Cryptocurrency exchange Coinbase received a directive from the United States securities regulator in the past, instructing them to remove all cryptocurrencies from their platform except for Bitcoin (BTC).
This revelation was made by Coinbase CEO, Brian Armstrong, during an interview with the Financial Times on July 31.
Before filing a lawsuit against the exchange, the U.S. Securities and Exchange Commission demanded Coinbase to delist nearly 250 tokens available on their platform. The SEC justified their stance by claiming that they consider all assets, except for Bitcoin, to be securities.
Armstrong disagreed with the SEC’s interpretation of the law and sought clarification on their reasoning behind such a conclusion. However, the regulator refused to provide any explanation, simply insisting that Coinbase must delist all assets other than Bitcoin.
This viewpoint aligns with the opinion of SEC chair Gary Gensler, who asserted in a previous interview with New York Magazine in February that anything apart from Bitcoin falls under the agency’s jurisdiction as a security.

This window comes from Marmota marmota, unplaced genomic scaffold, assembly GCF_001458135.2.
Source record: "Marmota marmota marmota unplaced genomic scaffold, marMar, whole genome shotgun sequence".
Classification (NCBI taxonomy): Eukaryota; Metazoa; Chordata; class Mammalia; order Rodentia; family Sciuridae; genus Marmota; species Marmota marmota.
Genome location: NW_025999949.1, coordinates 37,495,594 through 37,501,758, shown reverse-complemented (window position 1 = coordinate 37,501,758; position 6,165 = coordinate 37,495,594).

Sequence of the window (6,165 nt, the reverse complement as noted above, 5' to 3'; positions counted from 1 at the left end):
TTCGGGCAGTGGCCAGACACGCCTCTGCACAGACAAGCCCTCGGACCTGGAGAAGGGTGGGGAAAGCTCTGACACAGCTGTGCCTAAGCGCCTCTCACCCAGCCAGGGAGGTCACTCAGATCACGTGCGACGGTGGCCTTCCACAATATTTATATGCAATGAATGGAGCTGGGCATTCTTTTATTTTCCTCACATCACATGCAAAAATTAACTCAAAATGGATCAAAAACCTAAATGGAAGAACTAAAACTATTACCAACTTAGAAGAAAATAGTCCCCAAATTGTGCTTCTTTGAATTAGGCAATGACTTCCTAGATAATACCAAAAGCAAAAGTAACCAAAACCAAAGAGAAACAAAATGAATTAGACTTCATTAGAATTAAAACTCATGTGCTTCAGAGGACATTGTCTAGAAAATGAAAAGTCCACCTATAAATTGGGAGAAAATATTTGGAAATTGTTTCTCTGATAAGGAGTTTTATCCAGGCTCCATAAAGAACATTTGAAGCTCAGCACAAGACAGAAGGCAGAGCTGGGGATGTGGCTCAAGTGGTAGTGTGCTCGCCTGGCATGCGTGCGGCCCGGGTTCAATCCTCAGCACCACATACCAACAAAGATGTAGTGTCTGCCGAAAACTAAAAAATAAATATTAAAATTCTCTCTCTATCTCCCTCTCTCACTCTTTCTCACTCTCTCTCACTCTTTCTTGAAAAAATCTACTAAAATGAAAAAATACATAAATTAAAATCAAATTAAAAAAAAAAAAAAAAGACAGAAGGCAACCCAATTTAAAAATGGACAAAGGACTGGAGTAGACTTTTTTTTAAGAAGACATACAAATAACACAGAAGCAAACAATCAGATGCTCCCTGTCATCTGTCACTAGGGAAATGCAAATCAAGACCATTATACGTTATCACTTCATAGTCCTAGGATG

Armstrong asserted that complying with the SEC’s request would have established a precedent that could have effectively spelled the demise of the cryptocurrency industry in the United States.
“It kind of made it an easy choice […] Let’s go to court and find out what the court says.”
It is worth noting that in early June, Coinbase was sued by the SEC, which accused the exchange of operating without proper registration and listed 13 cryptocurrencies offered by Coinbase as unregistered securities. A similar complaint was also filed against Binance by the regulator just a few days prior.
The SEC clarified to the Financial Times that its enforcement division does not formally request companies to delist specific crypto assets. However, its staff may express their views on actions that could potentially violate securities laws.
The oversight of the crypto industry in the U.S. is not solely under one regulatory body, as both the Commodity Futures Trading Commission (CFTC) and the SEC have taken regulatory measures against players in the crypto industry.
Legislation that aims to transfer crypto jurisdiction predominantly to the CFTC while defining the SEC’s role in the crypto sphere passed the House Agricultural Committee on July 27, after having previously passed through the House Financial Services Committee.